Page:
Our friends at Art Republik give us the low-down on eight living artists whose best-selling work combined nets more than USD150 million…

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Jeff Koons

Jeff Koons was born in 1955 in York, Pennsylvania, United States of America. He received his B.F.A. from the Maryland Institute College of Art in 1976. Koons is known for his exploration of contemporary consumer culture in his oeuvre. His series of works include “Equilibrium” (1985), which feature ready-made basketballs floating in distilled water in tanks made of glass and steel,  “Banality” (1988), mostly sculptures of toys and popular icons rendered in porcelain and polychromed wood, and “Made in Heaven” (1989-1991), centered around photorealist paintings and sculptures of the artist engaged in sexual intercourse in varied positions with his ex-wife Ilona Staller, an adult film star.

Koons’ “Balloon Dog” sculptures in five color versions – blue, magenta, yellow, orange and red – are probably among his most well known works. These are from the “Celebration” series, which presents giant mirror-polished stainless steel sculptures with transparent color coating.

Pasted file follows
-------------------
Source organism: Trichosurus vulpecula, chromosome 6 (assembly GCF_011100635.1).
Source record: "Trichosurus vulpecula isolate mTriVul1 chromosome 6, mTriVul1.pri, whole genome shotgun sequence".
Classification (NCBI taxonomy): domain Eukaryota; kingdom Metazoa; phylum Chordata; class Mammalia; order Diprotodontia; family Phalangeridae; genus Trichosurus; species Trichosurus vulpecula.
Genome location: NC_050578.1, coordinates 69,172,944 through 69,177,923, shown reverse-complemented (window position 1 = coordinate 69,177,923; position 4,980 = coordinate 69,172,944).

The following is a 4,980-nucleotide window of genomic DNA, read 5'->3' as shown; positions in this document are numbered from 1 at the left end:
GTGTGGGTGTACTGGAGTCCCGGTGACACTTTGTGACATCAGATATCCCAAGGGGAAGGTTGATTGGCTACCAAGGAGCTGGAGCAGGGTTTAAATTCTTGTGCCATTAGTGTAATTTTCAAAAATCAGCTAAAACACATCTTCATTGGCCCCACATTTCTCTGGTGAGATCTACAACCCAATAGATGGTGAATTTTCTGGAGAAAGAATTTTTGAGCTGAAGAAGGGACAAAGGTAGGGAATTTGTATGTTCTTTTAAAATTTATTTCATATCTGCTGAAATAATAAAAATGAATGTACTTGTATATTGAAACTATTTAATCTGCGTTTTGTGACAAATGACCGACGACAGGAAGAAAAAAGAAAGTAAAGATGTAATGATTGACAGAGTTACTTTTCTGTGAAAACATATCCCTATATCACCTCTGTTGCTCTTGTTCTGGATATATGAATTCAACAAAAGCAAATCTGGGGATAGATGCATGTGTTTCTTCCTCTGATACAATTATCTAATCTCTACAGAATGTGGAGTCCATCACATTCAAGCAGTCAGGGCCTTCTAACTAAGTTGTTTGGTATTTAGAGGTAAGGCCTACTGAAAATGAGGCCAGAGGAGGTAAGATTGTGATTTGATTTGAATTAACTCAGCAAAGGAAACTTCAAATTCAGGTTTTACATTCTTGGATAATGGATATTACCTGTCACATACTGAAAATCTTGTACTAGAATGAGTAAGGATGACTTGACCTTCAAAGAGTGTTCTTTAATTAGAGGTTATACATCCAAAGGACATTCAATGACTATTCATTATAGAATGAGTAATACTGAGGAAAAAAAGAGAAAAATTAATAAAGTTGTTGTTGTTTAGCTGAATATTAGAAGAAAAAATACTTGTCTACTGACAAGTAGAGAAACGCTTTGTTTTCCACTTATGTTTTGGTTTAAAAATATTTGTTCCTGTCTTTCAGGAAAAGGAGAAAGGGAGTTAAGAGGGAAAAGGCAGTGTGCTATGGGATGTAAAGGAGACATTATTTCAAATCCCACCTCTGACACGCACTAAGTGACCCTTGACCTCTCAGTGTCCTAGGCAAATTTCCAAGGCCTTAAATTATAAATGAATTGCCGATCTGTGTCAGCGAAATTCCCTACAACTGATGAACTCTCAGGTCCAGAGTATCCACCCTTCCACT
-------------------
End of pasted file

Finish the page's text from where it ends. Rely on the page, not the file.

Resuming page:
The artist has pioneered new techniques for the making of his artworks. For the “Celebration” series, for example, he collaborated with Arnold AG, a metalwork mill in Germany to make the sculptures’ high-shine surface. In addition, he used the CAT scan, typically used in hospitals, to get an all-round imaging of subjects so that the enlarged versions could be reproduced to perfection. He also has a unique way of working. Koons’ works are made in a studio that employs more than 100 assistants who fabricate his work.